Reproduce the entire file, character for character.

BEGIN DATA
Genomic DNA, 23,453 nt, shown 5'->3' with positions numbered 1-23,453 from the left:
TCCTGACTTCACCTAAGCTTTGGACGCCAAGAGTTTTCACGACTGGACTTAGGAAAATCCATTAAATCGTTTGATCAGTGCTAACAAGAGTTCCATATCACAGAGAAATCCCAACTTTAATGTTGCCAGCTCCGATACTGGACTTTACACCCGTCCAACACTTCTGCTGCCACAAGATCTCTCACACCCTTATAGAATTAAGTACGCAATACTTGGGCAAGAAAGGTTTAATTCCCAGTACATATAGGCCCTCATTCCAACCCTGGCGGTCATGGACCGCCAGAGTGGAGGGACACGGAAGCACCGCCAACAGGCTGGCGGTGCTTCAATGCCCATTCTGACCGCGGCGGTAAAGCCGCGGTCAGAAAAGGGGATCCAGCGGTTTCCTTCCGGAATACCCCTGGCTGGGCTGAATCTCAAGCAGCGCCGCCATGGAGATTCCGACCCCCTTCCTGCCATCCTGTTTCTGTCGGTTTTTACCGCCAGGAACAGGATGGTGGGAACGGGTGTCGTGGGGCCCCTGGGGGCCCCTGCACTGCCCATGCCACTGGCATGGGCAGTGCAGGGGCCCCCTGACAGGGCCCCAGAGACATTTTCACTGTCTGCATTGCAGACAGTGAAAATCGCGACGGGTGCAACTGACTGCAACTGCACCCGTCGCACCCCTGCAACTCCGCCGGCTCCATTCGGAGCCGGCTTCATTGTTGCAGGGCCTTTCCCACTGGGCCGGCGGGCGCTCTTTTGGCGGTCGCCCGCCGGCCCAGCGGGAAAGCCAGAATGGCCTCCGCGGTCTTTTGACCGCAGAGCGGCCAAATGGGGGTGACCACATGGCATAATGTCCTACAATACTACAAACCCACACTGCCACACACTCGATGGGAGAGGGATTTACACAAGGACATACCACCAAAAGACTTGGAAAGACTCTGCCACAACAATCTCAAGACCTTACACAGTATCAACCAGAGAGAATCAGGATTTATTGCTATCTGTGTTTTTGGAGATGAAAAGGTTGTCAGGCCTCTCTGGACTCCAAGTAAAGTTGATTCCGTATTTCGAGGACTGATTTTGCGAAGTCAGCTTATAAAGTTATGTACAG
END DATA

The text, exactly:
Genomic DNA, 23,453 nt, shown 5'->3' with positions numbered 1-23,453 from the left:
TCCTGACTTCACCTAAGCTTTGGACGCCAAGAGTTTTCACGACTGGACTTAGGAAAATCCATTAAATCGTTTGATCAGTGCTAACAAGAGTTCCATATCACAGAGAAATCCCAACTTTAATGTTGCCAGCTCCGATACTGGACTTTACACCCGTCCAACACTTCTGCTGCCACAAGATCTCTCACACCCTTATAGAATTAAGTACGCAATACTTGGGCAAGAAAGGTTTAATTCCCAGTACATATAGGCCCTCATTCCAACCCTGGCGGTCATGGACCGCCAGAGTGGAGGGACACGGAAGCACCGCCAACAGGCTGGCGGTGCTTCAATGCCCATTCTGACCGCGGCGGTAAAGCCGCGGTCAGAAAAGGGGATCCAGCGGTTTCCTTCCGGAATACCCCTGGCTGGGCTGAATCTCAAGCAGCGCCGCCATGGAGATTCCGACCCCCTTCCTGCCATCCTGTTTCTGTCGGTTTTTACCGCCAGGAACAGGATGGTGGGAACGGGTGTCGTGGGGCCCCTGGGGGCCCCTGCACTGCCCATGCCACTGGCATGGGCAGTGCAGGGGCCCCCTGACAGGGCCCCAGAGACATTTTCACTGTCTGCATTGCAGACAGTGAAAATCGCGACGGGTGCAACTGACTGCAACTGCACCCGTCGCACCCCTGCAACTCCGCCGGCTCCATTCGGAGCCGGCTTCATTGTTGCAGGGCCTTTCCCACTGGGCCGGCGGGCGCTCTTTTGGCGGTCGCCCGCCGGCCCAGCGGGAAAGCCAGAATGGCCTCCGCGGTCTTTTGACCGCAGAGCGGCCAAATGGGGGTGACCACATGGCATAATGTCCTACAATACTACAAACCCACACTGCCACACACTCGATGGGAGAGGGATTTACACAAGGACATACCACCAAAAGACTTGGAAAGACTCTGCCACAACAATCTCAAGACCTTACACAGTATCAACCAGAGAGAATCAGGATTTATTGCTATCTGTGTTTTTGGAGATGAAAAGGTTGTCAGGCCTCTCTGGACTCCAAGTAAAGTTGATTCCGTATTTCGAGGACTGATTTTGCGAAGTCAGCTTATAAAGTTATGTACAG